What’s a Histogram? Learning Math with Zamzee

Learning abstract math concepts – like how to make a histogram – certainly isn’t easy. But it’s often even harder for students to understand how histograms apply to the “real world,” and why they should even be learning about them in the first place.

This year Greenfield Hebrew Academy in Atlanta, Georgia has a foolproof response to that age-old student question of, “Yeah, but how does this relate to MY life?” The entire middle school is using Zamzee meters to try to move for a million minutes of activity. In math class the 7th and 8th graders are learning how to make histograms using movement data recorded by their Zamzee meters. These histograms are helping students understand how close the school is towards reaching its goal of a million minutes of moving, and how much different subsets of the student population have been moving.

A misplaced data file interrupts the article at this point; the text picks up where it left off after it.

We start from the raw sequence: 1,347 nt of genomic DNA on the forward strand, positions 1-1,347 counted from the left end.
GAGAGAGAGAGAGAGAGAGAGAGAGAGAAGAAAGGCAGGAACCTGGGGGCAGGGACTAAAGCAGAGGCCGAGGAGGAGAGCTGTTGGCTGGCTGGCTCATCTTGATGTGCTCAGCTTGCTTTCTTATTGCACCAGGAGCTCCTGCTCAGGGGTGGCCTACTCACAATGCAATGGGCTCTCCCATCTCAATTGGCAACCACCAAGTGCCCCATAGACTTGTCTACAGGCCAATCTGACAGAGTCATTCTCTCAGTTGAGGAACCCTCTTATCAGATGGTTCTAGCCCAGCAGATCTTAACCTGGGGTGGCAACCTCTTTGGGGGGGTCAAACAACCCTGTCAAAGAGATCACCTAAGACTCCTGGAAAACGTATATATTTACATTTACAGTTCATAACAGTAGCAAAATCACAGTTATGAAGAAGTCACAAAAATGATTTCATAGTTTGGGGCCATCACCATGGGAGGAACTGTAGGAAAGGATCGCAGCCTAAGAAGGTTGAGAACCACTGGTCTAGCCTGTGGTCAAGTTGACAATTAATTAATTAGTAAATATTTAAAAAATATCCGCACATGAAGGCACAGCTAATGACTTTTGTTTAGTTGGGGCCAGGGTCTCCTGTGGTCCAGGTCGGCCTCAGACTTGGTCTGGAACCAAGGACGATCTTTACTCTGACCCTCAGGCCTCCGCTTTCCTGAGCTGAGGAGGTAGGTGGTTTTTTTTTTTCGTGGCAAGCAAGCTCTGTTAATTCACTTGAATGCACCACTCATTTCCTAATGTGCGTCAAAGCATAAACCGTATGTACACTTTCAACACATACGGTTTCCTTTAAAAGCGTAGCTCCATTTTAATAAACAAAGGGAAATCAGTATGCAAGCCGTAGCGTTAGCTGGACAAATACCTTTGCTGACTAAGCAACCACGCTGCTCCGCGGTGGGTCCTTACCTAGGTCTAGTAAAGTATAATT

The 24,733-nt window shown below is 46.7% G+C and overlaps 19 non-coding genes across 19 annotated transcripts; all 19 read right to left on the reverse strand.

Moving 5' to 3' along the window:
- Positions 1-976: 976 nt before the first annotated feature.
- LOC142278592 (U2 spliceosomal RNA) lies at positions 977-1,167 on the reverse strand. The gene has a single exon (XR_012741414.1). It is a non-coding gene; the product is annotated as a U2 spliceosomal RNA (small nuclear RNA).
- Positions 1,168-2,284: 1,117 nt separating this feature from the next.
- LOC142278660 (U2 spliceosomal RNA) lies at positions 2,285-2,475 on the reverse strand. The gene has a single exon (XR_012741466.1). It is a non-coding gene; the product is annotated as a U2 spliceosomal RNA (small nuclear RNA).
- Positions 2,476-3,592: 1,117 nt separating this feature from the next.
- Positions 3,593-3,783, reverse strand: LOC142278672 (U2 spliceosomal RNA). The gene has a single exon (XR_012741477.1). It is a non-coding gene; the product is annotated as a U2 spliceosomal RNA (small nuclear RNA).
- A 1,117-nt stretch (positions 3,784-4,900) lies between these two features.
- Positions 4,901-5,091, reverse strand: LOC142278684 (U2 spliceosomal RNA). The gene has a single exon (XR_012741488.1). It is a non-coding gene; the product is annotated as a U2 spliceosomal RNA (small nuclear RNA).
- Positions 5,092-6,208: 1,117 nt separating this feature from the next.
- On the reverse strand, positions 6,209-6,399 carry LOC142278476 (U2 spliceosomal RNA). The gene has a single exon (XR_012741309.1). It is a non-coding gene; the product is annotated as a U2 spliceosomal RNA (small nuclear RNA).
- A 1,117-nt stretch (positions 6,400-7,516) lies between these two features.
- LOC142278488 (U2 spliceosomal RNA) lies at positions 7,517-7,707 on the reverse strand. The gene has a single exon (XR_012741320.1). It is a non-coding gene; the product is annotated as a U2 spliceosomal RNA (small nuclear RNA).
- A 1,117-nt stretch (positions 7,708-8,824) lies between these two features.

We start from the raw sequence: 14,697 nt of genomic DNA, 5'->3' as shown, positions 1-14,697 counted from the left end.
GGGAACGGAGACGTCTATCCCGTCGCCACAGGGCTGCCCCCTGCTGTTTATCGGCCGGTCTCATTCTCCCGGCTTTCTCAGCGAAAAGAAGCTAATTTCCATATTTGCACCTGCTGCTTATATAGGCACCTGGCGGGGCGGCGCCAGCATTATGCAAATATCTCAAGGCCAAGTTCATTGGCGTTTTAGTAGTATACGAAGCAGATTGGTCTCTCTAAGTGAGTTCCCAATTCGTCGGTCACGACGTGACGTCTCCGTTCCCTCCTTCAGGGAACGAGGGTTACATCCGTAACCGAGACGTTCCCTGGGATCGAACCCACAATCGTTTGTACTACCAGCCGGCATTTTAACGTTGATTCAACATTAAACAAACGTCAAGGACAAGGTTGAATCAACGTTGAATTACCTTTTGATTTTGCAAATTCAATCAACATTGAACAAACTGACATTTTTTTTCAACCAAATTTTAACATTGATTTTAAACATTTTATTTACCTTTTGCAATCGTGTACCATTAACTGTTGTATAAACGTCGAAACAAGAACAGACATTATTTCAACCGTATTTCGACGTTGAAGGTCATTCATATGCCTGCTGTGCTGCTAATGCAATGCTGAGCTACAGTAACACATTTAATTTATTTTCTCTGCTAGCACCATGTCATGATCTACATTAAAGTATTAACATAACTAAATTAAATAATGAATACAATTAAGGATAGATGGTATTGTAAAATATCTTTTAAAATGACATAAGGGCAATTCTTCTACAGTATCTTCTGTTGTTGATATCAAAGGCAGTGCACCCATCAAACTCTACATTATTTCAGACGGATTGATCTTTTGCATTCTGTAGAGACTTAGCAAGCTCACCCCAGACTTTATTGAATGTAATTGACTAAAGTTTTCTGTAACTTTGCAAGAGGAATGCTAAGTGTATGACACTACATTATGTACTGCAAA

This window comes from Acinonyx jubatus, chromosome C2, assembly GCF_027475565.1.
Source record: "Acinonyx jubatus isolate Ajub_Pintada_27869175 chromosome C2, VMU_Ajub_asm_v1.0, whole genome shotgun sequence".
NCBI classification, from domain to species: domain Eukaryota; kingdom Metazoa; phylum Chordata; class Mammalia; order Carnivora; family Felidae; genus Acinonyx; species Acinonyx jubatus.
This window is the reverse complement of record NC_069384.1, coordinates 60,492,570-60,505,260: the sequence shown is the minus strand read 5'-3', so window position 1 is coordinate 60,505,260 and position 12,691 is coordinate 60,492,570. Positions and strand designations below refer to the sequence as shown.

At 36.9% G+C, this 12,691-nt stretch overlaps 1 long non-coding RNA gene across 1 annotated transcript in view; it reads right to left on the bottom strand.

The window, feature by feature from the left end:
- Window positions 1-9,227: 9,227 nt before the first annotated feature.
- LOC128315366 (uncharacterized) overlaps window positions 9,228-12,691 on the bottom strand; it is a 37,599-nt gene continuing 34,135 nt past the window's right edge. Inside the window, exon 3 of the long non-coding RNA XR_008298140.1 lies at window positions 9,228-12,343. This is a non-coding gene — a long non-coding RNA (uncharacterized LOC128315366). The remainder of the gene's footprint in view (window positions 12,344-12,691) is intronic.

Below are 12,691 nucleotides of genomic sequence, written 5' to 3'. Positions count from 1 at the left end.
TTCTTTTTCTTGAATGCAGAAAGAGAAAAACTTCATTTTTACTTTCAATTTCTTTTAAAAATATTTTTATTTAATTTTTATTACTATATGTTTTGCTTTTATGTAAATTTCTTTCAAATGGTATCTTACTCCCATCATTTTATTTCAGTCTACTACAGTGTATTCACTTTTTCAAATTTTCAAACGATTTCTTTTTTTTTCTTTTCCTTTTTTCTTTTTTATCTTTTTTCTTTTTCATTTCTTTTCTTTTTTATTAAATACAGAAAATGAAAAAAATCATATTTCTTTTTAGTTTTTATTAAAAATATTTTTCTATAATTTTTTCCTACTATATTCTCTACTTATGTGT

Bella and Dustin show us that 12 7th graders have moved for 0 – 1000 minutes.

Zoe and Jeremy show us that 16 8th graders have moved for 1 – 1000 minutes.

Dan and Jonathan show us that 12 GHA teachers have moved for 0 – 999 minutes.

Now for the all-important question – do boys move more than girls, or do girls move more than boys? Eliya, Shannan, Brooke, Josh and Lee have some answers for you.

Brooke, Josh and Lee show us that 28 girls moved for 1 – 1000 minutes.

Eliya and Shannan show us that 12 boys have moved for 1 – 1000 minutes.

So how do students feel about the integration of real life in the classroom? Shannan says, “Zamzee’s have been a really fun addition to the school academically and physically. In math we are using Zamzee points to make histograms and box and whisker plots. They are very to fun to play around with and it had encouraged a lot of people to exercise more.”

Coming from a teenager, that sounds pretty good to us! Keep up the great work, GHA!